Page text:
New Motown VP to integrate music

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by Mesfin Fekadu
For New Pittsburgh Courier

NEW YORK (AP)—Ne-Yo has a dream: He believes the record industry is segregated, and has hopes of changing that as the new senior vice president of artists and repertoire for Motown Records.

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Ne-Yo
(AP Photo/ Carlo Allegri)

Even though Motown’s legend is rooted in Black music, it was music that appealed to everyone, helping to unite a nation in sometimes divisive times. As a top exec at Motown, Ne-Yo wants to unite people musically once again.

“I want to get back to a place where everybody’s listening to the same thing no matter what race, color, creed you are,” the Grammy-winning singer said in an interview after Universal Music made the announcement. “(Now) there’s music that’s specifically for Black people and there’s music that’s specifically for White people, and I feel like the essence of…music is lost when you do that.”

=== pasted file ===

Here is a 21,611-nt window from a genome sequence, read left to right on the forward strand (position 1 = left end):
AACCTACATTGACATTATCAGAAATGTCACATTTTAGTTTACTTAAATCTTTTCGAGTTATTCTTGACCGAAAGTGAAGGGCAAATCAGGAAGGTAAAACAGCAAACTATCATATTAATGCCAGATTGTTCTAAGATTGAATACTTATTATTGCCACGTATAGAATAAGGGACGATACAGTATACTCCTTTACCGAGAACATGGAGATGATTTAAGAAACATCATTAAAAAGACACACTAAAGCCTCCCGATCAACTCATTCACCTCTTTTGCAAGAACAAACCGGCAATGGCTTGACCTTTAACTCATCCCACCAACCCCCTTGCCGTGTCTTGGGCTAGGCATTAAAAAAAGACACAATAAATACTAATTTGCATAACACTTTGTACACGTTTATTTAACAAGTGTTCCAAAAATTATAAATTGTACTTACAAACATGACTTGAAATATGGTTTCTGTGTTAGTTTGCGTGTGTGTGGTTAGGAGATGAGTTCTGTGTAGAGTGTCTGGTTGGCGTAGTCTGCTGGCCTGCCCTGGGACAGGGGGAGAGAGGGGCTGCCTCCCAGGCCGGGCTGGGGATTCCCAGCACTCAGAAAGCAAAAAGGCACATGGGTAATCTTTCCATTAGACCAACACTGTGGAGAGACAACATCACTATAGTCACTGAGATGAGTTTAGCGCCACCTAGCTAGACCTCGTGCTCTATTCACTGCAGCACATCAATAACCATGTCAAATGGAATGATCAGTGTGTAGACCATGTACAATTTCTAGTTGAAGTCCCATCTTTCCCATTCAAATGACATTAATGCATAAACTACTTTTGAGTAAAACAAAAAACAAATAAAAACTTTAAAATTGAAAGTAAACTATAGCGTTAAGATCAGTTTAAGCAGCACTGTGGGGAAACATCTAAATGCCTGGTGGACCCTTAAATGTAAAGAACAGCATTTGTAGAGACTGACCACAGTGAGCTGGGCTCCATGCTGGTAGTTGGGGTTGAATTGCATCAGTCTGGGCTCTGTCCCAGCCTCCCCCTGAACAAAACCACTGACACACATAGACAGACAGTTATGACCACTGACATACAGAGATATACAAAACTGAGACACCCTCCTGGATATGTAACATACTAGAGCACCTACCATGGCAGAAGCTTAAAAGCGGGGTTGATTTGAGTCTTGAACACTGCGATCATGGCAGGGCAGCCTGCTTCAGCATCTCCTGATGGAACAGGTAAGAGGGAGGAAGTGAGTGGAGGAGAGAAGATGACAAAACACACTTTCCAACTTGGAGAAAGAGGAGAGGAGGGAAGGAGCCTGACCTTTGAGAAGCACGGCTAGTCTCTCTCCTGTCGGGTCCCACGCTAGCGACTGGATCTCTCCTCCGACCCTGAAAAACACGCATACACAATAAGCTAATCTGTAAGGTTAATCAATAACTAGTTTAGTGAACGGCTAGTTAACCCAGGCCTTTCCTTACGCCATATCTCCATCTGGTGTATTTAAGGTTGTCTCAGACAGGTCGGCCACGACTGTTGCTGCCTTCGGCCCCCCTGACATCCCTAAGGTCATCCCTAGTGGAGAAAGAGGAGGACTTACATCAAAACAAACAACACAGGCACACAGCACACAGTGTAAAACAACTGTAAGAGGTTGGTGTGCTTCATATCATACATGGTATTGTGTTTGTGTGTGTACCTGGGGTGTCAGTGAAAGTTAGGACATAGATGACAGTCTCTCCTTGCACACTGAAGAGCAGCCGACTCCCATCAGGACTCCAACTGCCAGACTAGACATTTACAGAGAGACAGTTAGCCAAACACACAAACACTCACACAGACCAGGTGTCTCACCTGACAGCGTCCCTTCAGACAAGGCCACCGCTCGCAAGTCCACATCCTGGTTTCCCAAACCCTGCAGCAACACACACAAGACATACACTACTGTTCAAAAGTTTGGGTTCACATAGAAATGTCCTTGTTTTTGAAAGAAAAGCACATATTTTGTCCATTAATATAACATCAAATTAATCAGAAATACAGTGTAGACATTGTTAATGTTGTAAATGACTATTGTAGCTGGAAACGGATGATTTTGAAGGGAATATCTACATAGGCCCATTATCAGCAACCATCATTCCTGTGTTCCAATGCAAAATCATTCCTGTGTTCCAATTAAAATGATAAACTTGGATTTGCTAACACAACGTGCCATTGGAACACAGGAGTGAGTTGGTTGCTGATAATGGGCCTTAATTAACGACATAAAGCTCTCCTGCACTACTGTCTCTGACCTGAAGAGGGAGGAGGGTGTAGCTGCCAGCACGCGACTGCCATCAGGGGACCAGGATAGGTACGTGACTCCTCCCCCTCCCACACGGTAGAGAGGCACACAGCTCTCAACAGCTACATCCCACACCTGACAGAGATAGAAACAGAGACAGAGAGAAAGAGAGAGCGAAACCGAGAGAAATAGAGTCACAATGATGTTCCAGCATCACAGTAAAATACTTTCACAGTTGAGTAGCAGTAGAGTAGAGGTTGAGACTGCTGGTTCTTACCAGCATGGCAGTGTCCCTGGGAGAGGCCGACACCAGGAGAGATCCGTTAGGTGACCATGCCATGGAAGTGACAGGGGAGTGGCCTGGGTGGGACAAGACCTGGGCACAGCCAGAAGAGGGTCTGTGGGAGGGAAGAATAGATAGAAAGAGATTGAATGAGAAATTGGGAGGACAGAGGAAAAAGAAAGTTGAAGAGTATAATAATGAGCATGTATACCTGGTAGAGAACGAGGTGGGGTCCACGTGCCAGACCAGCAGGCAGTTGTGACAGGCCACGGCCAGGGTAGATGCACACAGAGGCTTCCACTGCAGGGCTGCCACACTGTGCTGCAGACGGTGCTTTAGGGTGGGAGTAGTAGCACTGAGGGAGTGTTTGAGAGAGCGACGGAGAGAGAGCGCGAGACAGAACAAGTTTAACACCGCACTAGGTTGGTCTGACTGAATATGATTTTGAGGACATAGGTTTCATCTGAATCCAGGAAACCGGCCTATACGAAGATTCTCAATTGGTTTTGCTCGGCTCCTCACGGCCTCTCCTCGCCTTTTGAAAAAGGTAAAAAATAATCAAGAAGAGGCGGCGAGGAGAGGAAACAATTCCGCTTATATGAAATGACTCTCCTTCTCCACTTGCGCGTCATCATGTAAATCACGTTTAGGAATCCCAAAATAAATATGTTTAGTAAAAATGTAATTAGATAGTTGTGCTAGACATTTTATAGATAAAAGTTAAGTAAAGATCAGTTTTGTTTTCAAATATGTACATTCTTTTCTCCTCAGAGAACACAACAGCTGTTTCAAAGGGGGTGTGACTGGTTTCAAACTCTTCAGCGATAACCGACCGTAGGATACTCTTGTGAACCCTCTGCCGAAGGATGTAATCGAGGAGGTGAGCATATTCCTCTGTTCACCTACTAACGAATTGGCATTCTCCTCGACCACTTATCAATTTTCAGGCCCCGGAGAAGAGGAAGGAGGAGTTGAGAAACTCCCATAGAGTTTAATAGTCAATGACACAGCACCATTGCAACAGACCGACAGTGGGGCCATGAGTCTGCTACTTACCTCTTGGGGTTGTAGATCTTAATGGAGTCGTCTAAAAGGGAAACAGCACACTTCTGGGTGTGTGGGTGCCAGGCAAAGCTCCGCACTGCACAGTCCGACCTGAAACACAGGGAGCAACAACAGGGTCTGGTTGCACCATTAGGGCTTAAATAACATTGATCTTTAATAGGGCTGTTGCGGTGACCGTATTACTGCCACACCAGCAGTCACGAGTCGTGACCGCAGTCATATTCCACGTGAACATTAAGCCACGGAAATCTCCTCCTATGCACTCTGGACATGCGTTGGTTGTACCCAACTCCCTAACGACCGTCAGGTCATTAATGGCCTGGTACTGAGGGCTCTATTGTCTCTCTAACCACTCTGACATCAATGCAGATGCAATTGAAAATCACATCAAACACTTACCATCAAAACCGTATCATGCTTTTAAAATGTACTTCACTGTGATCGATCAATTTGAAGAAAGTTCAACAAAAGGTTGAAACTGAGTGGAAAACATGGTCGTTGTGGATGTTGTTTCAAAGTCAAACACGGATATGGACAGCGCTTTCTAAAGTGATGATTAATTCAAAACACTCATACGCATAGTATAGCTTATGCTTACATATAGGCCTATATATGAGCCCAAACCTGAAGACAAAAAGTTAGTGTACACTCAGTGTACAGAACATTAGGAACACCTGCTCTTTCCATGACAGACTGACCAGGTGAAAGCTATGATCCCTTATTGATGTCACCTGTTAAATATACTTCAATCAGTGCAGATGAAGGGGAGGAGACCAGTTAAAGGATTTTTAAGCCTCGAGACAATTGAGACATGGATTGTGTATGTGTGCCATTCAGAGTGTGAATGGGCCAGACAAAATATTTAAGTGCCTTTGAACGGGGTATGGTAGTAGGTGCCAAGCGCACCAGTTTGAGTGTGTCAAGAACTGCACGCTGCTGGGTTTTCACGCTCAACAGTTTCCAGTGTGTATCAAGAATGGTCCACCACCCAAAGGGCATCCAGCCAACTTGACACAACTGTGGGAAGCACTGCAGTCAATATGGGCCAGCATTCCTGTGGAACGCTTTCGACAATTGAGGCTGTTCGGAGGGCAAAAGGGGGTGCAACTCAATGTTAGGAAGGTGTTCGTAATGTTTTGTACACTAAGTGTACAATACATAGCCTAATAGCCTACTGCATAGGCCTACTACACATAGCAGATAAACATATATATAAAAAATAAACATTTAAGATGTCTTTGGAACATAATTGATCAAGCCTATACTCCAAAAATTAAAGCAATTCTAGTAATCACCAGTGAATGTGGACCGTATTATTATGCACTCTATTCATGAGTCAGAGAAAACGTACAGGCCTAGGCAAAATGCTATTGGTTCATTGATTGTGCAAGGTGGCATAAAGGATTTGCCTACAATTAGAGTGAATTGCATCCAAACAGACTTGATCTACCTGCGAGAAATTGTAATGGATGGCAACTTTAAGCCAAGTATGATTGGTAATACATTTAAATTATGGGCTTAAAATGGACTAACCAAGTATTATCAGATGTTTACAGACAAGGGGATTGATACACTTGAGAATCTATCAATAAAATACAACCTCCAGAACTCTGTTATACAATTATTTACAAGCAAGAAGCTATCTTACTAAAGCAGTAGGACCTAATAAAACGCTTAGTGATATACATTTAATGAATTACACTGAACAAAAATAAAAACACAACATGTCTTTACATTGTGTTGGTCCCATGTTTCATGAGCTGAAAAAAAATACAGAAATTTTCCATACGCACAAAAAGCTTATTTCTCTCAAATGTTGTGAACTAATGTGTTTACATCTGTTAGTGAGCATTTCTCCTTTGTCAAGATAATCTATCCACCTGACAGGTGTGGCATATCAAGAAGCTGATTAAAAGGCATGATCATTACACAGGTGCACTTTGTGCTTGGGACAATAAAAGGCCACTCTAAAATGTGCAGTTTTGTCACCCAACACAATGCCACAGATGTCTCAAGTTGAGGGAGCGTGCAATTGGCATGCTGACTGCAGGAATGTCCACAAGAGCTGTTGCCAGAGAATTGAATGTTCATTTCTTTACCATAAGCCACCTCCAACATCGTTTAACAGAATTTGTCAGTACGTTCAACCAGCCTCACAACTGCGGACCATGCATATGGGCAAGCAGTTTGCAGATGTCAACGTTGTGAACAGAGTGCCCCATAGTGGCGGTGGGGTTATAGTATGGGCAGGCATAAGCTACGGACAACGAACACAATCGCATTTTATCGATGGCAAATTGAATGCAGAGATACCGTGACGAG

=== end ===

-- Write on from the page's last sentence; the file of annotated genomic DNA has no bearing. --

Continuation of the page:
The 32-year-old Grammy winner, who has multiple hits of his own and has also written smashes for others like Rihanna and Beyonce, says he is looking to sign artists that have a drive and a tremendous work ethic, not just one-hit wonders.

“I definitely plan on making sure the people I bring to the industry are going to be an asset to the industry as opposed to a liability,” said Ne-Yo, who also has his own label imprint called Compound Entertainment. “It’s more than ‘She looks good in a short skirt’ or ‘He looks good with his shirt off’—it’s about somebody that has a talent.”

Ne-Yo, who is planning to release his fifth album this summer, will also move to the Motown Records roster. He has released his four albums on Island Def Jam Music Group; both Motown and Def Jam are subsidiaries of Universal Music.

He’s also an actor: Ne-Yo appears in the new George Lucas film “Red Tails” about the Tuskegee Airmen, who were the first Black fighter pilots to serve in the U.S. military. It debuted at No. 2 with $19.2 million last weekend, despite some concerns that a Black-themed film would not appeal to a mainstream audience.

“It always feels good to beat the odds,” he said.

(Mesfin Fekadu covers entertainment for The Associated Press. Follow him on Twitter at http://twitter.com/musicmesfin.)

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